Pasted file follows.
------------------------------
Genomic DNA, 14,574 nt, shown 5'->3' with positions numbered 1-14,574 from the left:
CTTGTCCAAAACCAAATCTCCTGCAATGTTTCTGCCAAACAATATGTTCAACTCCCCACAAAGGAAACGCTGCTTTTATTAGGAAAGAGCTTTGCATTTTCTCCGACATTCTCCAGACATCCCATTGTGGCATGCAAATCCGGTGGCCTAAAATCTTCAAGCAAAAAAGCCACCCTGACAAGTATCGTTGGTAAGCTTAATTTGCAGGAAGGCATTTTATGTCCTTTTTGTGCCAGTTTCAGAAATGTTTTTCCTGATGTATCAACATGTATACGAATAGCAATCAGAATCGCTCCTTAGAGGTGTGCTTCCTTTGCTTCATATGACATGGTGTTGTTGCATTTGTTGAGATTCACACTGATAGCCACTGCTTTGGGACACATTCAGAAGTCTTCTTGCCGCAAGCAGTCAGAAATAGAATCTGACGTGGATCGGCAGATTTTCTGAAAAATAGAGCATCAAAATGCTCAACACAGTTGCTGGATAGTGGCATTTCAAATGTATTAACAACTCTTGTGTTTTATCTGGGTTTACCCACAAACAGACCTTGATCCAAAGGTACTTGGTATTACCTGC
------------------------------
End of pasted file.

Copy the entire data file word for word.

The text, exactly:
Genomic DNA, 14,574 nt, shown 5'->3' with positions numbered 1-14,574 from the left:
CTTGTCCAAAACCAAATCTCCTGCAATGTTTCTGCCAAACAATATGTTCAACTCCCCACAAAGGAAACGCTGCTTTTATTAGGAAAGAGCTTTGCATTTTCTCCGACATTCTCCAGACATCCCATTGTGGCATGCAAATCCGGTGGCCTAAAATCTTCAAGCAAAAAAGCCACCCTGACAAGTATCGTTGGTAAGCTTAATTTGCAGGAAGGCATTTTATGTCCTTTTTGTGCCAGTTTCAGAAATGTTTTTCCTGATGTATCAACATGTATACGAATAGCAATCAGAATCGCTCCTTAGAGGTGTGCTTCCTTTGCTTCATATGACATGGTGTTGTTGCATTTGTTGAGATTCACACTGATAGCCACTGCTTTGGGACACATTCAGAAGTCTTCTTGCCGCAAGCAGTCAGAAATAGAATCTGACGTGGATCGGCAGATTTTCTGAAAAATAGAGCATCAAAATGCTCAACACAGTTGCTGGATAGTGGCATTTCAAATGTATTAACAACTCTTGTGTTTTATCTGGGTTTACCCACAAACAGACCTTGATCCAAAGGTACTTGGTATTACCTGC